A team of researchers from Abdullah University of Science and Technology (KAUST) demonstrated generating Bessel Beams using a custom-engineered optical fiber.
The team has demonstrated generating Bessel Beams using a custom-engineered optical fiber fabricated with two photon lithography. The photon lithography enables 3D printing of intricate optical structures to beam-shaping elements. The design has three segments that align and transform the Gaussian beam into an annular beam and then to Bessel beam effectively.
The Bessel beams posses self-healing and diffraction free propagation properties. They can also carry different orbital angular momentum (OAM). These beams, also known as Vortex beams have a characteristic ring-like shape with a dark central region.
Despite the properties, creating these beams require bulk optical elements like cone-shaped axions or spatial light modulators.
“Generating Bessel beams using traditional techniques involves space-consuming, expensive optical elements that require precise alignment,” said Innem Reddy, a Ph.D. student in the research group. “By opting for a fiber-based solution, we can obtain a compact Bessel beam generator that is pre-aligned and can deliver these beams even in remote and confined spaces, such as endoscopic applications.”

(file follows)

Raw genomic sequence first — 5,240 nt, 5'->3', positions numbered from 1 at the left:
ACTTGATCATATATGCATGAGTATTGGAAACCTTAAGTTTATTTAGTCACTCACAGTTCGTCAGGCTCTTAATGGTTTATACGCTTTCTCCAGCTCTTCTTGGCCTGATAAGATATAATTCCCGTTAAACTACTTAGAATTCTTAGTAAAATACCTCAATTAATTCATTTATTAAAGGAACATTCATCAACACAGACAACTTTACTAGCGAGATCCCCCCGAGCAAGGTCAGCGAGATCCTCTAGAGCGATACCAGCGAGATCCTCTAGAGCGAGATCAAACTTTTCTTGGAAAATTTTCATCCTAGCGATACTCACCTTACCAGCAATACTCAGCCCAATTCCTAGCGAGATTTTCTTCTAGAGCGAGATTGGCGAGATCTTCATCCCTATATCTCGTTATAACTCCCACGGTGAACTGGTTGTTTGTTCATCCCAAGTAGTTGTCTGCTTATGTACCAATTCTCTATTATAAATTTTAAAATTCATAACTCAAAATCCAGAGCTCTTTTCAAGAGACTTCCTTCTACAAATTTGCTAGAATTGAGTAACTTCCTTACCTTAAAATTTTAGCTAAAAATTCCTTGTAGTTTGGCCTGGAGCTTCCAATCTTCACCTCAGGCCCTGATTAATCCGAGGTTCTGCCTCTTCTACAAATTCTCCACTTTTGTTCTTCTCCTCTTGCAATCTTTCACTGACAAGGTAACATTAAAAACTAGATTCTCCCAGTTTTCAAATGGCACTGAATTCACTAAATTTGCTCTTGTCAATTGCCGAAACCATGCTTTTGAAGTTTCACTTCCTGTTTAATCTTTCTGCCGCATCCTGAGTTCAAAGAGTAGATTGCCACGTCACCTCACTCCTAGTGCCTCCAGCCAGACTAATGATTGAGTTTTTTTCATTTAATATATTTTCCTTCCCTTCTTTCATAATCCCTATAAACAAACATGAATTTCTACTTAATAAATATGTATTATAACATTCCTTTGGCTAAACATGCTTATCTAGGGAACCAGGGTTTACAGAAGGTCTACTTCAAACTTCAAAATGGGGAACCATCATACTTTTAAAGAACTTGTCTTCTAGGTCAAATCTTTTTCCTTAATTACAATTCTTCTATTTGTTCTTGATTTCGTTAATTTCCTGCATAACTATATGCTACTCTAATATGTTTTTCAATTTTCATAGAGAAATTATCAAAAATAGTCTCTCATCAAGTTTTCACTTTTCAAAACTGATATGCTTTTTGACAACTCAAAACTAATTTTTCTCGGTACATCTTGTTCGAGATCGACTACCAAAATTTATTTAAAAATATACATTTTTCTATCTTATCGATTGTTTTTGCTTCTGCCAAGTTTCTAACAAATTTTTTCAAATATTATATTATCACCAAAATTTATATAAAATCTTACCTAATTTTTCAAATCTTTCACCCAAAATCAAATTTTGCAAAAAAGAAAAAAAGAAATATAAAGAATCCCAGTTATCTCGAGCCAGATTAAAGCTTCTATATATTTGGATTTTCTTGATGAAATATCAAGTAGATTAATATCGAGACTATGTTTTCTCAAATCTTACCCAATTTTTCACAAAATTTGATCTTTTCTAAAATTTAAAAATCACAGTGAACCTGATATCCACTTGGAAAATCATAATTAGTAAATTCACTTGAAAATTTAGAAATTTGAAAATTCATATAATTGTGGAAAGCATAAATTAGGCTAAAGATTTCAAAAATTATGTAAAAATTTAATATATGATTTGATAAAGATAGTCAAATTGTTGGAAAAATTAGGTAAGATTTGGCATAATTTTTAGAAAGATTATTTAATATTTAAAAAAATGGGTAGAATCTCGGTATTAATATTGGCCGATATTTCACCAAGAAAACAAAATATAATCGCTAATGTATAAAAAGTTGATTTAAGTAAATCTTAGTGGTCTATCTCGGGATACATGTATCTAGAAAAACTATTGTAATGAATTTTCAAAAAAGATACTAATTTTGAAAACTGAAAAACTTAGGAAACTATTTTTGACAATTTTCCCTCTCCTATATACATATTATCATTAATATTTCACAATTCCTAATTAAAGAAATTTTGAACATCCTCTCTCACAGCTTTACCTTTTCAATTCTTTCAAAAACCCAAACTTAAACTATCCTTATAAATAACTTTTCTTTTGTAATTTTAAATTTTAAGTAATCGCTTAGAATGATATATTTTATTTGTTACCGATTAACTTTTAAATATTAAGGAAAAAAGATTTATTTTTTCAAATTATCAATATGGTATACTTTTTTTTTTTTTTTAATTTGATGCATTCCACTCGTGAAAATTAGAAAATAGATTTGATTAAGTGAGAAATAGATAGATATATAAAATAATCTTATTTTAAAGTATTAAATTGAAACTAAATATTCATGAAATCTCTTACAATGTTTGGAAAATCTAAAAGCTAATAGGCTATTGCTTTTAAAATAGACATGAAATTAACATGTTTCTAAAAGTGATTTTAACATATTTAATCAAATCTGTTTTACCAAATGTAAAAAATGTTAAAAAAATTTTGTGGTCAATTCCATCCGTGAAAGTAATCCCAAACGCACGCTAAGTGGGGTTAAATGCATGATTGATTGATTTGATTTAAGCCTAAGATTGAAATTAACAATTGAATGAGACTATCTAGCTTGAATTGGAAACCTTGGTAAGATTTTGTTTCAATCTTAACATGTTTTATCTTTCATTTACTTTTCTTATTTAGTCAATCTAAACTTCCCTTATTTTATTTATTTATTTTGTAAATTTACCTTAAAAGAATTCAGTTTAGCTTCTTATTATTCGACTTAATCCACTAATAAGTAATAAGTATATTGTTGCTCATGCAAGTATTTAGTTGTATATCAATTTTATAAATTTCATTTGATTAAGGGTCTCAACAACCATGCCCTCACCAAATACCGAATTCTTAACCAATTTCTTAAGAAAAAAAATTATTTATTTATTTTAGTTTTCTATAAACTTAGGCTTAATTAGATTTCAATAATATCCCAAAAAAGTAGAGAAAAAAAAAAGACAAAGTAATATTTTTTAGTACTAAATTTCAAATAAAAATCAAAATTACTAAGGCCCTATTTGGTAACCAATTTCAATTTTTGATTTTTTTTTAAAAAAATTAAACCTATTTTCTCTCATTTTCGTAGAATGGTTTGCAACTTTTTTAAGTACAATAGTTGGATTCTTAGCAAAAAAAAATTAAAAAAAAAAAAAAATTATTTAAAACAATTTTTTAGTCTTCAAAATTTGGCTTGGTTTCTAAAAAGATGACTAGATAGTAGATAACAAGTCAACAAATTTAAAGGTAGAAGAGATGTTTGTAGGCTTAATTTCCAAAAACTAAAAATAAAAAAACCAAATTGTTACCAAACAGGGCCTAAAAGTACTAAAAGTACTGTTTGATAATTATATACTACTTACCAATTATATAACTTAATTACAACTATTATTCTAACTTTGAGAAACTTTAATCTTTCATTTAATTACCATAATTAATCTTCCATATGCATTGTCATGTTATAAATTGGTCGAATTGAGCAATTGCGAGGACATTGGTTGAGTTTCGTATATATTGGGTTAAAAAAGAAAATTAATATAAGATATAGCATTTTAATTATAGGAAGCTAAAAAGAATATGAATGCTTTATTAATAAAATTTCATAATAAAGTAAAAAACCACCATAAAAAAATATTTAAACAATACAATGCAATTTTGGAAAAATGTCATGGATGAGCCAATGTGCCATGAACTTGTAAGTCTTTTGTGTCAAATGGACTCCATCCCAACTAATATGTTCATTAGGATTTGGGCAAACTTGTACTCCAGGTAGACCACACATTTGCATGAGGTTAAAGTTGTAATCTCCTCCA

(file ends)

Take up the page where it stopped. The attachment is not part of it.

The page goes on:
The team has already used TPL to customize fibers for polarization of beam splitters, optical tweezers, and microlens assemblies.
“Fabricating ever more sophisticated optical devices on the end of optical fibers to empower them to deliver complex functionalities is one of the main research directions of our group,” said researcher Carlo Liberale, a research associate in bioscience at KAUST.
The researchers suggest that the same approach can be applied to multimode fibers to expand the mode of conversion and possibilities. This new way of converting Gaussian beams into Bessel Beams is anticipated to create a positive impact on applications including optical and quantum communications. These are also expected to make impact in fiber-based sensors, spectroscopy, optical trapping and microscopy.